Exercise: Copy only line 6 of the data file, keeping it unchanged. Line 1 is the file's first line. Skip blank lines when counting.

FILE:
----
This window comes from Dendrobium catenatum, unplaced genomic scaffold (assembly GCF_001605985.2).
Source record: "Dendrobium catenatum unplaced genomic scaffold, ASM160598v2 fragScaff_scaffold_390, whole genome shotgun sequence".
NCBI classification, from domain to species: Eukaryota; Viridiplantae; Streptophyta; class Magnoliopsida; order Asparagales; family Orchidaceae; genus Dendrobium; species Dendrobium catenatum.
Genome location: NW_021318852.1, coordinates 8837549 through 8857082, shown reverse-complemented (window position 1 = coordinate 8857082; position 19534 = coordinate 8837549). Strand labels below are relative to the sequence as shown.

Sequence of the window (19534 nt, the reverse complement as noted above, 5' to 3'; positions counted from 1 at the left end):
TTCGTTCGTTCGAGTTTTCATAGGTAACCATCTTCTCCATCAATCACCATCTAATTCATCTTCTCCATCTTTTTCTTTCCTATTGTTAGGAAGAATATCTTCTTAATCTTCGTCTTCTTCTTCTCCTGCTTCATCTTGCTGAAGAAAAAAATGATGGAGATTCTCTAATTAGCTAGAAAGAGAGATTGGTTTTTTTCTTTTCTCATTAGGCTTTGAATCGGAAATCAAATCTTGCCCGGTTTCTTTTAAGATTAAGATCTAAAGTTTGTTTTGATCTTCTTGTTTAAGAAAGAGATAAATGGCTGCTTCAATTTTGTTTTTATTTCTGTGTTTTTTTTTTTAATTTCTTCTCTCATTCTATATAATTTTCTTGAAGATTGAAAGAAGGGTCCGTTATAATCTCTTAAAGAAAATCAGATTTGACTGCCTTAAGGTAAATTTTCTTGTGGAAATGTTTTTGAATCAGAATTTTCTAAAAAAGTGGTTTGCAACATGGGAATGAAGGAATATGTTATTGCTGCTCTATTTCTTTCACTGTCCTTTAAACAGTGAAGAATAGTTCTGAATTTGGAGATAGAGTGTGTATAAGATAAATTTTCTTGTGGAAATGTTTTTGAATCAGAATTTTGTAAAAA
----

TTCGTTCGTTCGAGTTTTCATAGGTAACCATCTTCTCCATCAATCACCATCTAATTCATCTTCTCCATCTTTTTCTTTCCTATTGTTAGGAAGAATATCTTCTTAATCTTCGTCTTCTTCTTCTCCTGCTTCATCTTGCTGAAGAAAAAAATGATGGAGATTCTCTAATTAGCTAGAAAGAGAGATTGGTTTTTTTCTTTTCTCATTAGGCTTTGAATCGGAAATCAAATCTTGCCCGGTTTCTTTTAAGATTAAGATCTAAAGTTTGTTTTGATCTTCTTGTTTAAGAAAGAGATAAATGGCTGCTTCAATTTTGTTTTTATTTCTGTGTTTTTTTTTTTAATTTCTTCTCTCATTCTATATAATTTTCTTGAAGATTGAAAGAAGGGTCCGTTATAATCTCTTAAAGAAAATCAGATTTGACTGCCTTAAGGTAAATTTTCTTGTGGAAATGTTTTTGAATCAGAATTTTCTAAAAAAGTGGTTTGCAACATGGGAATGAAGGAATATGTTATTGCTGCTCTATTTCTTTCACTGTCCTTTAAACAGTGAAGAATAGTTCTGAATTTGGAGATAGAGTGTGTATAAGATAAATTTTCTTGTGGAAATGTTTTTGAATCAGAATTTTGTAAAAA